U.S. Congress Passes Incentive Auction and Public Safety Spectrum Legislation
On February 17th, Congress passed long-awaited spectrum legislation. The legislation gives the FCC authority to conduct voluntary incentive auctions of underutilized spectrum made available by its current holders for use in the provision of new services. The bill also opens some spectrum for unlicensed use, limits the FCC’s ability to exclude otherwise qualified bidders from participating in spectrum auctions (while allowing the FCC to issue rules of general applicability that could limit the amount of spectrum that may be held by any one entity to promote competition), and reallocates the 700 MHz D-Block for public safety use.
The FCC has long been seeking authority to conduct two-sided auctions of previously assigned (yet underutilized) spectrum. With this incentive auction authority, the FCC National Broadband Plan projected that the FCC could address the current “spectrum crunch” by reallocating 120 MHz of broadcast spectrum for mobile broadband use. It now appears, however, that incentive auctions will likely yield only 60-80 MHz, with much of the loss attributable to limiting language in the bill sought by the National Association of Broadcasters to protect stations close to the Canadian and Mexican borders.
The legislation also limits the FCC’s ability to exclude qualified applicants from bidding in spectrum auctions. Specifically, the law prevents the FCC from excluding any entity that meets the FCC’s financial, technical and character requirements from participating in any system of competitive bidding. It still, however, allows the FCC to adopt "rules of general applicability, including rules concerning spectrum aggregation that promote competition.” The legislation thus leaves open the door for the FCC to require, through spectrum limits, larger spectrum holders to divest spectrum that exceeds such limits.
Advocates for unlicensed use of white spaces were generally pleased with the bill. Unlicensed use will be allowed in narrow slices of “guard band” spectrum “no larger than is technically reasonable to prevent harmful interference.” And the bill specifically acknowledges the FCC’s White Spaces order, allowing unlicensed use in areas where TV broadcast operations do not occur.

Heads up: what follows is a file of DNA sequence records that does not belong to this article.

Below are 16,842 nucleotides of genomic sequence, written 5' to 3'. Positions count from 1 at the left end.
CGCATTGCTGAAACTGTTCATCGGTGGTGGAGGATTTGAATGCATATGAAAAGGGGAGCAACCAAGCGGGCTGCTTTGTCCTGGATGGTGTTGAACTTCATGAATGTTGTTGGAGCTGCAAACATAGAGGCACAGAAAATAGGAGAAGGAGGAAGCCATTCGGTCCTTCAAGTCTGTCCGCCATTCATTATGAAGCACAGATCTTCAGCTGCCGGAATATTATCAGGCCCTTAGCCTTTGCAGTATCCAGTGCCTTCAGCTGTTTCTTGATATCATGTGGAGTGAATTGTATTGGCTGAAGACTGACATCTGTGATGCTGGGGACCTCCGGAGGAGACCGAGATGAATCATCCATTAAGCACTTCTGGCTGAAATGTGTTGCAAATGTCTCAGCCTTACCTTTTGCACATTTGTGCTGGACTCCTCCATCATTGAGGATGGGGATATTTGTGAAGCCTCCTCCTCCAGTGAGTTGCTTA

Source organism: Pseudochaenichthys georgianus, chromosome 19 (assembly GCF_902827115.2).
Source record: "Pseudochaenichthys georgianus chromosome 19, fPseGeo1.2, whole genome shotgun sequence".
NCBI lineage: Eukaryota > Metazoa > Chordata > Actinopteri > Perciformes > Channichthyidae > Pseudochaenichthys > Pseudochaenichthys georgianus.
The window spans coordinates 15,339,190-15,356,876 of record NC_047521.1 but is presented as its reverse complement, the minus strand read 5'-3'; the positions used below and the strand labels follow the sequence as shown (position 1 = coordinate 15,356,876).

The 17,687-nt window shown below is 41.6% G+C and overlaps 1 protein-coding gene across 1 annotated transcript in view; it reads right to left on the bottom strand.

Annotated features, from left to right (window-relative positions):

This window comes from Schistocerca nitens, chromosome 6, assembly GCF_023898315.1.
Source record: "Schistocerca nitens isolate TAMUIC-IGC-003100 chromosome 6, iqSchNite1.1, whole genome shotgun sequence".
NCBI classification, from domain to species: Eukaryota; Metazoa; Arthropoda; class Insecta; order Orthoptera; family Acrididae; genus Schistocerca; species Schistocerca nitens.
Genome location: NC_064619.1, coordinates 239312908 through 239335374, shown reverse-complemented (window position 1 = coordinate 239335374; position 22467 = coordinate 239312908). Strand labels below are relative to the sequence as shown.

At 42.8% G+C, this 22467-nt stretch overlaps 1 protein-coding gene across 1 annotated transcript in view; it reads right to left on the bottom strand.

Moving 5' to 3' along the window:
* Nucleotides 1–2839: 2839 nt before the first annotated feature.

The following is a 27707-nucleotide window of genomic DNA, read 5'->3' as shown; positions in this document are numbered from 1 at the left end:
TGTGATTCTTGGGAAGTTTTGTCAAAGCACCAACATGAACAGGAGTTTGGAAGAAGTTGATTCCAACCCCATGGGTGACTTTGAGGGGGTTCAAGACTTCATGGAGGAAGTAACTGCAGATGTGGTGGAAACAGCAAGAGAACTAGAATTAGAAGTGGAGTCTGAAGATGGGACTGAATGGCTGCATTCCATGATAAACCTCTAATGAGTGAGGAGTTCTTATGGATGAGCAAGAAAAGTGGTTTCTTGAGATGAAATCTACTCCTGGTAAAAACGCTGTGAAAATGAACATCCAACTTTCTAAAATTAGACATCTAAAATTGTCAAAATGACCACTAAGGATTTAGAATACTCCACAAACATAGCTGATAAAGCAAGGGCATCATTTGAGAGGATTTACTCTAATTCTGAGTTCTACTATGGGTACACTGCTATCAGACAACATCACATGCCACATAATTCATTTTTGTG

Another important decision was the reallocation of the 700 MHz D-Block to public safety. As Vice President Joe Biden, who was instrumental in pushing this part of the legislation, explained, "[a]fter 9/11, we pledged that our cops, firefighters and EMTs would have the technology they need to stay safe and do their jobs. Part of that promise included a nationwide network for our first responders. Today we made good on that overdue promise." A provision of this legislation also allows agencies to lease access to the public safety network to utilities and others.
The legislation, however, left out two important swaths of spectrum—the1755-1780 MHz government (Department of Defense) band long sought by the wireless industry for pairing with spectrum at 2155-2180 MHz already held by the FCC, and the 3550-3650 MHz band already identified by NTIA for possible reallocation to wireless broadband services. The Department of Defense expressed concern with including the two bands at this time and effectively took them off the table.
Also included were provisions to make it easier to construct and modify wireless infrastructure, including on towers. Specifically, the bill prevents local governments from blocking wireless facility modifications and upgrades that do not "substantially change the [facilities’] physical dimensions."
The ultimate impact of the new spectrum policy provisions remains to be seen. As a research report by Stifel, Nicolaus & Company stated, “[t]he 2012 presidential election, which will determine control of the FCC, is pivotal to implementation, with auction eligibility Exhibit A.” Nevertheless, it is widely acknowledged that the legislation, which received bipartisan support, is an important step in freeing up additional spectrum for mobile broadband use.